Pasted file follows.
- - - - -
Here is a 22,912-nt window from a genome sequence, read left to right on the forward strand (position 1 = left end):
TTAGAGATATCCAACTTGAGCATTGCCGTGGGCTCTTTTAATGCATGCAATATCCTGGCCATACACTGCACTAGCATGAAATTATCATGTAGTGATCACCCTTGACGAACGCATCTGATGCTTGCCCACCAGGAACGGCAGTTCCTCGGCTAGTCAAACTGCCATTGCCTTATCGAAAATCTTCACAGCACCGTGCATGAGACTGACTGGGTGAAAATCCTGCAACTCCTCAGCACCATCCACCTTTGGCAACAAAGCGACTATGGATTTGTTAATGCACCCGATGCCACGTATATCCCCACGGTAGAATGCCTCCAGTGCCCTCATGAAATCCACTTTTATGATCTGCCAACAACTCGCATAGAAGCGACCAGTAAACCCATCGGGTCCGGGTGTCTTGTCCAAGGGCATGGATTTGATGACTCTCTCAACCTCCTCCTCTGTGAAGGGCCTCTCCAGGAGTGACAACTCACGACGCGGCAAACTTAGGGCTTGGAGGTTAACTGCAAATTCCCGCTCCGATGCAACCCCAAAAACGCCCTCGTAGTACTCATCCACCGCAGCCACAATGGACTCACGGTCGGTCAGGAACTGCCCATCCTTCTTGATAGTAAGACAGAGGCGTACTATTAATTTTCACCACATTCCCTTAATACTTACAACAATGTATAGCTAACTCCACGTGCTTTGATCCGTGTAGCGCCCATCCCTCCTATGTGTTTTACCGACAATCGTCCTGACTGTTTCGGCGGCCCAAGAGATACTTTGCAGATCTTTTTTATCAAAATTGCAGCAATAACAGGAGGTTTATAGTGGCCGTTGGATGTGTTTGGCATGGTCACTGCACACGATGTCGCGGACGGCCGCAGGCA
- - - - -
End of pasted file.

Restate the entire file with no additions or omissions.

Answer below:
Here is a 22,912-nt window from a genome sequence, read left to right on the forward strand (position 1 = left end):
TTAGAGATATCCAACTTGAGCATTGCCGTGGGCTCTTTTAATGCATGCAATATCCTGGCCATACACTGCACTAGCATGAAATTATCATGTAGTGATCACCCTTGACGAACGCATCTGATGCTTGCCCACCAGGAACGGCAGTTCCTCGGCTAGTCAAACTGCCATTGCCTTATCGAAAATCTTCACAGCACCGTGCATGAGACTGACTGGGTGAAAATCCTGCAACTCCTCAGCACCATCCACCTTTGGCAACAAAGCGACTATGGATTTGTTAATGCACCCGATGCCACGTATATCCCCACGGTAGAATGCCTCCAGTGCCCTCATGAAATCCACTTTTATGATCTGCCAACAACTCGCATAGAAGCGACCAGTAAACCCATCGGGTCCGGGTGTCTTGTCCAAGGGCATGGATTTGATGACTCTCTCAACCTCCTCCTCTGTGAAGGGCCTCTCCAGGAGTGACAACTCACGACGCGGCAAACTTAGGGCTTGGAGGTTAACTGCAAATTCCCGCTCCGATGCAACCCCAAAAACGCCCTCGTAGTACTCATCCACCGCAGCCACAATGGACTCACGGTCGGTCAGGAACTGCCCATCCTTCTTGATAGTAAGACAGAGGCGTACTATTAATTTTCACCACATTCCCTTAATACTTACAACAATGTATAGCTAACTCCACGTGCTTTGATCCGTGTAGCGCCCATCCCTCCTATGTGTTTTACCGACAATCGTCCTGACTGTTTCGGCGGCCCAAGAGATACTTTGCAGATCTTTTTTATCAAAATTGCAGCAATAACAGGAGGTTTATAGTGGCCGTTGGATGTGTTTGGCATGGTCACTGCACACGATGTCGCGGACGGCCGCAGGCA